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Purposeful Work

Wednesday, November 13, 2013
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Ninety-eight percent of us have a deep-seated need to experience work as meaningful. This finding from the Gallup Organization makes perfect intuitive sense. We are wired to seek our role within the grand scheme of things. We want to know that our actions matter. It might be simpler if a paycheck were all it took to foster engagement and a happy workplace. But apparently a purpose-driven life trumps even money.

A sense of meaning and purpose affords more than a connection to high ideals. A purpose-driven culture produces concrete outcomes, including higher profitability, more loyalty, and—according to Gallup—as much as 30 percent less turnover. In addition, Dr. Teresa Amabile from Harvard, and her team of researchers, established that when we view work as meaningful, feelings of joy and excitement are usually close by—a nice byproduct!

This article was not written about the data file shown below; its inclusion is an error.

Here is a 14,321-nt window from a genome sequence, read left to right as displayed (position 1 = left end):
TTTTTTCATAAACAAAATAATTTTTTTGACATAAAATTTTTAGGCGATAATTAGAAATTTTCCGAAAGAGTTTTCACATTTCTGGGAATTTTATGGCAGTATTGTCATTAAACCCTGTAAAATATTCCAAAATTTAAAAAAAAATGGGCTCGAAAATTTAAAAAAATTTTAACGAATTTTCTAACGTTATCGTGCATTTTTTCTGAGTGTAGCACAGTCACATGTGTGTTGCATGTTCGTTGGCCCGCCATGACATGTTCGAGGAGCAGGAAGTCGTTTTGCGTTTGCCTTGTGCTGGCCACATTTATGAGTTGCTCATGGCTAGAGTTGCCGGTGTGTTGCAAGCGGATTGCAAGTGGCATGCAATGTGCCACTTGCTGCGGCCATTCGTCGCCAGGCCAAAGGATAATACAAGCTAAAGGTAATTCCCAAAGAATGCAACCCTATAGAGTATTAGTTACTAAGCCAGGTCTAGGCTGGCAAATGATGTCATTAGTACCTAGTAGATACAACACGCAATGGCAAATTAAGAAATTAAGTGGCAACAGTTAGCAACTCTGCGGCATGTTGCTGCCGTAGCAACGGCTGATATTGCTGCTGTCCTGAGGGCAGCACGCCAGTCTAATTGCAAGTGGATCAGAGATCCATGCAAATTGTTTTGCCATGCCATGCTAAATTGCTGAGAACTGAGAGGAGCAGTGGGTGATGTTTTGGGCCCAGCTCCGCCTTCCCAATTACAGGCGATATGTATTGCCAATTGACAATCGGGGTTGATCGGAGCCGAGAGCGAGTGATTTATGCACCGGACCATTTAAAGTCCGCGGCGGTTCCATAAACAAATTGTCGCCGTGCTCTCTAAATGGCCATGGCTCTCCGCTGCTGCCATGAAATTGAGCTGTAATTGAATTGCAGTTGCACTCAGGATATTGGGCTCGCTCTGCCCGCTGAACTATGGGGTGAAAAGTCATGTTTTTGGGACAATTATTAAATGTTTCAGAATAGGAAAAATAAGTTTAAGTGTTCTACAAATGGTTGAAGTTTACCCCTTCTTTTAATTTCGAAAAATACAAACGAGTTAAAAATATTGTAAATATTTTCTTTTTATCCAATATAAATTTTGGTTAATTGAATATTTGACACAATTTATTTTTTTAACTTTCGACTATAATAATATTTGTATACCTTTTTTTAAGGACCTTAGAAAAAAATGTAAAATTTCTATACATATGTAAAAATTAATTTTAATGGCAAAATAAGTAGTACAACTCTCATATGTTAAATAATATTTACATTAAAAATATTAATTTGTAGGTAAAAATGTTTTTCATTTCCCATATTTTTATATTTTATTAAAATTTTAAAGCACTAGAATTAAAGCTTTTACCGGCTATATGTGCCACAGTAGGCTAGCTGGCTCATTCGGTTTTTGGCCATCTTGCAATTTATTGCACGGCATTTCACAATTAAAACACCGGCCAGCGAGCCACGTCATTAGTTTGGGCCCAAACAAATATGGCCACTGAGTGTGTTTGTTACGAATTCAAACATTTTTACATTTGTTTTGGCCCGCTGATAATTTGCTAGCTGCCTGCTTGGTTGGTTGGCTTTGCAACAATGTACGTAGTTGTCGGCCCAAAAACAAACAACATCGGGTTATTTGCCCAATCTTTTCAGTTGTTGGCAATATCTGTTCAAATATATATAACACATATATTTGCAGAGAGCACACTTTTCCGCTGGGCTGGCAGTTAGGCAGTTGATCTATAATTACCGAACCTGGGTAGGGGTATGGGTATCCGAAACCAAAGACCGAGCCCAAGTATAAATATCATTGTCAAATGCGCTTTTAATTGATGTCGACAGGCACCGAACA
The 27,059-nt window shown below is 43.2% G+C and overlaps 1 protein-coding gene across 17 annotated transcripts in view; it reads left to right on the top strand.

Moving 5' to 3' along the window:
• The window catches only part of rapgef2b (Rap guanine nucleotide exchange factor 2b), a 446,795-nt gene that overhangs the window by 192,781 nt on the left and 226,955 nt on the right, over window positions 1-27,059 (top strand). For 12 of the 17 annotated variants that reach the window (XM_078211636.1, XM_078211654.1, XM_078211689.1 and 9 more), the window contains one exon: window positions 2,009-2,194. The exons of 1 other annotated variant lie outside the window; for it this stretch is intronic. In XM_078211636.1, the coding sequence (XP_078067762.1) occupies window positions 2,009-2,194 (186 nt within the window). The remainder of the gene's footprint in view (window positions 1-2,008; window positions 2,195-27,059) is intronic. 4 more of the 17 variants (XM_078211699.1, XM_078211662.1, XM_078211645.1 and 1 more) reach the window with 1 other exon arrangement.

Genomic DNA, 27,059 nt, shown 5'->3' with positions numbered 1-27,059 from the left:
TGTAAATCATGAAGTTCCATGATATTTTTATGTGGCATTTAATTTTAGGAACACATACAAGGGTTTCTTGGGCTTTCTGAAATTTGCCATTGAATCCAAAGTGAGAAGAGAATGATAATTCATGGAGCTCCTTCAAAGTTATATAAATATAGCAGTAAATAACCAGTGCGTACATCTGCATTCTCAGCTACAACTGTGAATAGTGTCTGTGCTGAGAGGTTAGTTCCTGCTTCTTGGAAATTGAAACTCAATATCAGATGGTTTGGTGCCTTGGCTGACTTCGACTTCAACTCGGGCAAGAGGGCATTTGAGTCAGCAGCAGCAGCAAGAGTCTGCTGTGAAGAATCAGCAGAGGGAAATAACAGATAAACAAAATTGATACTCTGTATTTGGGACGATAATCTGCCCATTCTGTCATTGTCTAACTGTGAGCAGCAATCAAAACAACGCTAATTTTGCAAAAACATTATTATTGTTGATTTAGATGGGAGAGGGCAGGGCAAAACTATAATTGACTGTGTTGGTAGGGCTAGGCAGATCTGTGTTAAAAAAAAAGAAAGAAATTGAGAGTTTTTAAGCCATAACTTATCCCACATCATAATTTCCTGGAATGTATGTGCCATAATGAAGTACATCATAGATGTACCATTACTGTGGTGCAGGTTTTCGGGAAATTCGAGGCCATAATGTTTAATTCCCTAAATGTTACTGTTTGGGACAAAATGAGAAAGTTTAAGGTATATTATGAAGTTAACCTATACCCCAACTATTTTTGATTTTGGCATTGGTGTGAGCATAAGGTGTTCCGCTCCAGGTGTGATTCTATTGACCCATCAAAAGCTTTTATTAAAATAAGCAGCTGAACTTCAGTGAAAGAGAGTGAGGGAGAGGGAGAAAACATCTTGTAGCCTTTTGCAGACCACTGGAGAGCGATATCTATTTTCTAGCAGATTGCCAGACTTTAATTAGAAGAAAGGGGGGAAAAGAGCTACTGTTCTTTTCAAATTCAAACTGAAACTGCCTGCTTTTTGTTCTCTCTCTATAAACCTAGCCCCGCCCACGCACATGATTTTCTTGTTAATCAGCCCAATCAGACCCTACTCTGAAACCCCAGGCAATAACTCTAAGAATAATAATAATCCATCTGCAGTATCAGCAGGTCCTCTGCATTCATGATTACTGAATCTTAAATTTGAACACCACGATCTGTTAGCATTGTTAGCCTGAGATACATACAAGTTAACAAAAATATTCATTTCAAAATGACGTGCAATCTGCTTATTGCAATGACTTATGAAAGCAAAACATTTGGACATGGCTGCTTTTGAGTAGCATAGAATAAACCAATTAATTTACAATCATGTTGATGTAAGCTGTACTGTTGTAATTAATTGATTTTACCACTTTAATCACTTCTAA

How can you experience more meaning at work? Applied positive psychology offers some insight.

Make the mission of your organization the focus

American Screenwriter Joss Whedon said, “Don't give me songs; give me something to sing about!” We all want something to sing about. Yes, we want to do good work and make good products, but we also want to be moved by what our work produces.